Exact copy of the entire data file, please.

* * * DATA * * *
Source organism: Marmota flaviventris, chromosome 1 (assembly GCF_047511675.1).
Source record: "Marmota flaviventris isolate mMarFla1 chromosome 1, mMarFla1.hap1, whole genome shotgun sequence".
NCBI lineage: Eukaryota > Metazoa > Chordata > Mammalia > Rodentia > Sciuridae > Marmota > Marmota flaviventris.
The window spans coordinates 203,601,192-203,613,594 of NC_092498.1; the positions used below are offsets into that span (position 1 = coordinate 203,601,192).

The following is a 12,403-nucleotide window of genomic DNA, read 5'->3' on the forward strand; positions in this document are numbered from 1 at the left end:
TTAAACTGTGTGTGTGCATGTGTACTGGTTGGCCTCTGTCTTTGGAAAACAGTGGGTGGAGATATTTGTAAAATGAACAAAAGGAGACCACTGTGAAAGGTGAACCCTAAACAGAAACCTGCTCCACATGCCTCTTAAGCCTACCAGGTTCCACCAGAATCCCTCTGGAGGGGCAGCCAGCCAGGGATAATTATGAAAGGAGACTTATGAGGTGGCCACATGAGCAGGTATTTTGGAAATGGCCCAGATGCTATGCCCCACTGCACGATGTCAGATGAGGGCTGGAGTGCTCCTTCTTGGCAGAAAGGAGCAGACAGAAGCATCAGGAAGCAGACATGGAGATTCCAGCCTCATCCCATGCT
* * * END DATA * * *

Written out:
Source organism: Marmota flaviventris, chromosome 1 (assembly GCF_047511675.1).
Source record: "Marmota flaviventris isolate mMarFla1 chromosome 1, mMarFla1.hap1, whole genome shotgun sequence".
NCBI lineage: Eukaryota > Metazoa > Chordata > Mammalia > Rodentia > Sciuridae > Marmota > Marmota flaviventris.
The window spans coordinates 203,601,192-203,613,594 of NC_092498.1; the positions used below are offsets into that span (position 1 = coordinate 203,601,192).

The following is a 12,403-nucleotide window of genomic DNA, read 5'->3' on the forward strand; positions in this document are numbered from 1 at the left end:
TTAAACTGTGTGTGTGCATGTGTACTGGTTGGCCTCTGTCTTTGGAAAACAGTGGGTGGAGATATTTGTAAAATGAACAAAAGGAGACCACTGTGAAAGGTGAACCCTAAACAGAAACCTGCTCCACATGCCTCTTAAGCCTACCAGGTTCCACCAGAATCCCTCTGGAGGGGCAGCCAGCCAGGGATAATTATGAAAGGAGACTTATGAGGTGGCCACATGAGCAGGTATTTTGGAAATGGCCCAGATGCTATGCCCCACTGCACGATGTCAGATGAGGGCTGGAGTGCTCCTTCTTGGCAGAAAGGAGCAGACAGAAGCATCAGGAAGCAGACATGGAGATTCCAGCCTCATCCCATGCT